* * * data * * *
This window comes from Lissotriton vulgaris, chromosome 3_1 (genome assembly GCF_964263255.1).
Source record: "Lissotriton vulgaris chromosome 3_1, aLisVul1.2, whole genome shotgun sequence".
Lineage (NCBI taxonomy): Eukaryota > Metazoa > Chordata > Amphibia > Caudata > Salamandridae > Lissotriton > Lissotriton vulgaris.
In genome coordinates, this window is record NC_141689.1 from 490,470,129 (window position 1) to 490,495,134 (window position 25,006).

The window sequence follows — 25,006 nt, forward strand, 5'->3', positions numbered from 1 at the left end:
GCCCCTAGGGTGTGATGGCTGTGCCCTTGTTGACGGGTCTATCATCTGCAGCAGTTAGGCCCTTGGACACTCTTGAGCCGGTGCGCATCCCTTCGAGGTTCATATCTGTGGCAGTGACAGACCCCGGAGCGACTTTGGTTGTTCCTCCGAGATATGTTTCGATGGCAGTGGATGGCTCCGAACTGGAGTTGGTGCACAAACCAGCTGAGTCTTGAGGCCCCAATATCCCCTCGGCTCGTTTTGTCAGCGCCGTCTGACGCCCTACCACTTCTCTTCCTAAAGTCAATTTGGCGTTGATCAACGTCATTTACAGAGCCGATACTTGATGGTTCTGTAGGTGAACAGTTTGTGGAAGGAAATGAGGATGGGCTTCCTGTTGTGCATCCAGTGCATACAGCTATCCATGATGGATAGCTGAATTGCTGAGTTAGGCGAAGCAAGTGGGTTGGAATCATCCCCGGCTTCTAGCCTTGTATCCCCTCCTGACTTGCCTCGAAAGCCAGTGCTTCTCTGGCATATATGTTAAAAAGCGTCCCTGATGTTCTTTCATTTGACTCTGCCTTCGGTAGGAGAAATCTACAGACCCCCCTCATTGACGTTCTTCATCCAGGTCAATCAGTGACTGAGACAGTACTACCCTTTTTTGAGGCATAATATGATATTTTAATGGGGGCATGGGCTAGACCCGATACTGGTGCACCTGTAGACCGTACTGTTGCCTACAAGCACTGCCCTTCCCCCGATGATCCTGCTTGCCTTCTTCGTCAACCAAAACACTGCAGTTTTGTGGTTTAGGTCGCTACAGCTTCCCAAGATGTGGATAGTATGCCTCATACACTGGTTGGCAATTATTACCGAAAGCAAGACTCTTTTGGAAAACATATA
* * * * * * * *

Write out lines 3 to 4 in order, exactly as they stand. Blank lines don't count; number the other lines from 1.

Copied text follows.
Lineage (NCBI taxonomy): Eukaryota > Metazoa > Chordata > Amphibia > Caudata > Salamandridae > Lissotriton > Lissotriton vulgaris.
In genome coordinates, this window is record NC_141689.1 from 490,470,129 (window position 1) to 490,495,134 (window position 25,006).